Everything old is new again and while the teenagers are turning to the 90s, Pearl Charles pulls out the glitz and sequence of the 70s with her folksy disco album “Magic Mirror.”
Yasmin Williams – “Urban Driftwood“
Next to the incredible acoustic guitar music that Yasmin Williams creates, the most impressive thing is her story – she became interested in the instrument from playing “Guitar Hero 2” in eighth grade which led her to study music theory and composition at New York University. “Urban Driftwood” captures 2020 without words.
Parker Millsap – “Be Here Instead“
Rock ‘n’ roll is my first love. I fondly remember listening to the radio in my parents’ car and later putting on headphones to get whisked away to a new world. Parker Millsap transported his listeners to a positive place with his roots-rock album “Be Here Instead.”
Kings of Convenience – “Peace Or Love“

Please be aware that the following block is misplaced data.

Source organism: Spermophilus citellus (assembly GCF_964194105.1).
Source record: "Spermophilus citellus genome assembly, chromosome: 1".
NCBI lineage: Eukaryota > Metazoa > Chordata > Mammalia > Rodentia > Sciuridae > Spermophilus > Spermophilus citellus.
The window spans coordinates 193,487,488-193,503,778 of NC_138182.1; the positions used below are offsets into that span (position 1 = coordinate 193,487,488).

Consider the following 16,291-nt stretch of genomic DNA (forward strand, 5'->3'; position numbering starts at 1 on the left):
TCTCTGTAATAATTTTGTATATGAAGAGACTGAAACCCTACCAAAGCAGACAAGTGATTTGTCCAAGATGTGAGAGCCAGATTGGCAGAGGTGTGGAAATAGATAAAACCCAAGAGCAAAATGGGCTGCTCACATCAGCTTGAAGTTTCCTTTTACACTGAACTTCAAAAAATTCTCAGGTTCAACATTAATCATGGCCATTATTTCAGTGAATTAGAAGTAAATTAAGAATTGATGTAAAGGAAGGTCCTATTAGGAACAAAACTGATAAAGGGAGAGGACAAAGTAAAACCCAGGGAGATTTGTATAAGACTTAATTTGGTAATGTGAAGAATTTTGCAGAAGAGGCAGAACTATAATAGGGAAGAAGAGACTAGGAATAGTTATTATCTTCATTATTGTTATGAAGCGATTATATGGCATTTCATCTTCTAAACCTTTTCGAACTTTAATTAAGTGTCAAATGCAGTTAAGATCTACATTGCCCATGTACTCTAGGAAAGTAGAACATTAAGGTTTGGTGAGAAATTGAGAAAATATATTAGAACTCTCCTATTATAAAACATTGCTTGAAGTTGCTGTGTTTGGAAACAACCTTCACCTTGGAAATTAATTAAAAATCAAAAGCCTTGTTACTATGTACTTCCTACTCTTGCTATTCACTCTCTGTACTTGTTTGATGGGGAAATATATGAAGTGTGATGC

The acoustic sounds of Kings of Convenience kept me warm through the cold winters of Buffalo, New York during college and the sounds of the duo were comforting to hear again after a 12-year hiatus. “Peace Or Love” captures the youthful magic and guides it into maturity.
Sturgill Simpson – “The Ballad of Dood and Juanita“
Is Sturgill Simpson just a character that was dreamed up like Zorro who is now ready to hang up his hat? Either way, “The Ballad of Dood and Juanita” combines the country bluegrass fever and imaginative songwriting to create an inspiring perhaps final album.
Nathaniel Rateliff and the Nightsweats – “The Future“
I love the sound of big brass and soul. Throw in some rhythm and blues and maybe even a retro Motown sound and we’ve got a party. Nathaniel Rateliff and The Night Sweats turn up the heat on the band’s third album.
Gary Bartz – “Gary Bartz JID006“